This is fifth in a series of blog posts I have done about the topic of editing. I can’t emphasize enough how important it is to have your manuscript edited by an experienced editor. So that means you may have to spend a little money to polish your manuscript, but the investment will be worth it if your desire is to sell books. I have seen many journalists change their mind about interviewing an author after they have received the book and found grammatical, punctuation and spelling errors in a book. One of the most challenging areas of editing is capitalization.
While proper capitalization may not seem like an egregious mistake, unnecessary capitalization throughout a book can make sentences cumbersome to read and affect the overall look of the page. Capitalization might be the trickiest of editing decisions. There are rules, but context is a major factor even though style guides as thick as dictionaries address when to capitalize and when not to. It can take years of experience editing different types of books to make good capitalization choices that result in professional copy and prose. Who knew something like capitalization could be so complicated?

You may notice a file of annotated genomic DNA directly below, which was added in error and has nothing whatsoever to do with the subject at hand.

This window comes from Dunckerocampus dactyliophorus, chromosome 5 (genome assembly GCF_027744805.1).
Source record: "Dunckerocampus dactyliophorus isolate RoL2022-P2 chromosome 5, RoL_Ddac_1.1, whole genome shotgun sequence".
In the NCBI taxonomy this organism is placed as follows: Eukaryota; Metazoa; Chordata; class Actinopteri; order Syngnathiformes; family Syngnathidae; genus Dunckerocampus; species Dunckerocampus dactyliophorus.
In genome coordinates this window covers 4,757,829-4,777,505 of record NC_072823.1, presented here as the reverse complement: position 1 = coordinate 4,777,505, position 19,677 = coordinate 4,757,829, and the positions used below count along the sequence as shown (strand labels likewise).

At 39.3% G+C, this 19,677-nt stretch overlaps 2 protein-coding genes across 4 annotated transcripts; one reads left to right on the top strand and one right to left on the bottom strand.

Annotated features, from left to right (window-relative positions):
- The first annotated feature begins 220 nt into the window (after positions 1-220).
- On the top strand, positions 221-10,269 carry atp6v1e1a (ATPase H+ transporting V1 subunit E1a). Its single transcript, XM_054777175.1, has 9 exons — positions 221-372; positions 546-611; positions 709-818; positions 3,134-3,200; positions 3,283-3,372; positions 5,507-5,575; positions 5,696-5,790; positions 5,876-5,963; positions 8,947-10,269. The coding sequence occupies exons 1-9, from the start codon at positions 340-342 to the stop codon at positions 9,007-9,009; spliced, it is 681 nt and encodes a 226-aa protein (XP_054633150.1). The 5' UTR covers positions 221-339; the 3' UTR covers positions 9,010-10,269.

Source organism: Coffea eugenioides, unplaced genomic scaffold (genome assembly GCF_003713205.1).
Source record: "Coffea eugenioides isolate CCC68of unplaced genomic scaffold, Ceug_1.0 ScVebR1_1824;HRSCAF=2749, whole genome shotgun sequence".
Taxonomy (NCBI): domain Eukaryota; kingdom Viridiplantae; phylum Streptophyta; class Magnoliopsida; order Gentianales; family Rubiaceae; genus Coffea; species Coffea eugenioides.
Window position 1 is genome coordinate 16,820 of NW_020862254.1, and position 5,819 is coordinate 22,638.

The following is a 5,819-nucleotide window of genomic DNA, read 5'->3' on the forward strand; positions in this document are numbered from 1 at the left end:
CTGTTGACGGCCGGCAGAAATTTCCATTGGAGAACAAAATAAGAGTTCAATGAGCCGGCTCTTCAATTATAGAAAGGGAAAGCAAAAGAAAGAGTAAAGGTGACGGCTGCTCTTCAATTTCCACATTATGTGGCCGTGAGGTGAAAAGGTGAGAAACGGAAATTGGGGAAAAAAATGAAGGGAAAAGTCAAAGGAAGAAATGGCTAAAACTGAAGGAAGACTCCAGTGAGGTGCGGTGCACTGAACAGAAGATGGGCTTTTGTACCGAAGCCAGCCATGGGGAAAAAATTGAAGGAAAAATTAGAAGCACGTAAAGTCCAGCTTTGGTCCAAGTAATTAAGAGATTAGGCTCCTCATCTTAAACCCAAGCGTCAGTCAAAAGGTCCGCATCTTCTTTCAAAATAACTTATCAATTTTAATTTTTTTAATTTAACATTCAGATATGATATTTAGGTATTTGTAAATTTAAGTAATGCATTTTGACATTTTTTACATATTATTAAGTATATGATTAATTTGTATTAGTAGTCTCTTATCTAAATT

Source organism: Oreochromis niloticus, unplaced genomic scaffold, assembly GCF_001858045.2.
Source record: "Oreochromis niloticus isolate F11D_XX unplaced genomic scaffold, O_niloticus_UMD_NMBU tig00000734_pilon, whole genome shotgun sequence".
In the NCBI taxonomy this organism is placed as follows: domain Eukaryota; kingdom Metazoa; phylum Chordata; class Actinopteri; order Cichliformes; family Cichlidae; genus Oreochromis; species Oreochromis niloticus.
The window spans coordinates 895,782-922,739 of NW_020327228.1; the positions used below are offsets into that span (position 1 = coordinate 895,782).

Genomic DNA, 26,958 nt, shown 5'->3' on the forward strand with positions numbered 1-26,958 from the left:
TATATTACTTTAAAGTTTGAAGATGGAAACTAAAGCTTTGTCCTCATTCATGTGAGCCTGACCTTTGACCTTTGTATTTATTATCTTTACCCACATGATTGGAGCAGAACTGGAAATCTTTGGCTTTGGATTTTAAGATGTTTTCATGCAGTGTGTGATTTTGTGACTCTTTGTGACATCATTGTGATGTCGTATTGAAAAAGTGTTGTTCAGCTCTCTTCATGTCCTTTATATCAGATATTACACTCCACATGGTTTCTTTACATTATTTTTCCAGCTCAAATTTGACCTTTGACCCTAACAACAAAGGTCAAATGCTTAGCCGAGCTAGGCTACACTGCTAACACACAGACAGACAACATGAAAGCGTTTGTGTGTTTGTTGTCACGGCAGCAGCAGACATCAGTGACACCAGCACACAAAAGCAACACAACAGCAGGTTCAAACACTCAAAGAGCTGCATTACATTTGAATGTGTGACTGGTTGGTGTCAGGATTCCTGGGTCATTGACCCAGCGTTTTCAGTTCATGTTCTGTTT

Which is correct?
New York state police department
New York State police department
New York State Police Department
All could be correct. It depends on context. That’s why you want to make sure you work with a seasoned editor who knows how the context of the sentence dictates proper capitalization.
Which words in this sentence should be capitalized?
Tom Jones, President and Head Chairman of the Chamber of Commerce, would attend the Third Annual Conference of the Board of Directors after he arrived at the Indianapolis Airport.
In this case, only Tom Jones and Indianapolis should be capitalized. Everything else is lower case. Now not only is that correct, but it also makes the sentence easier to read. Unnecessary capitalization can make it difficult on the reader.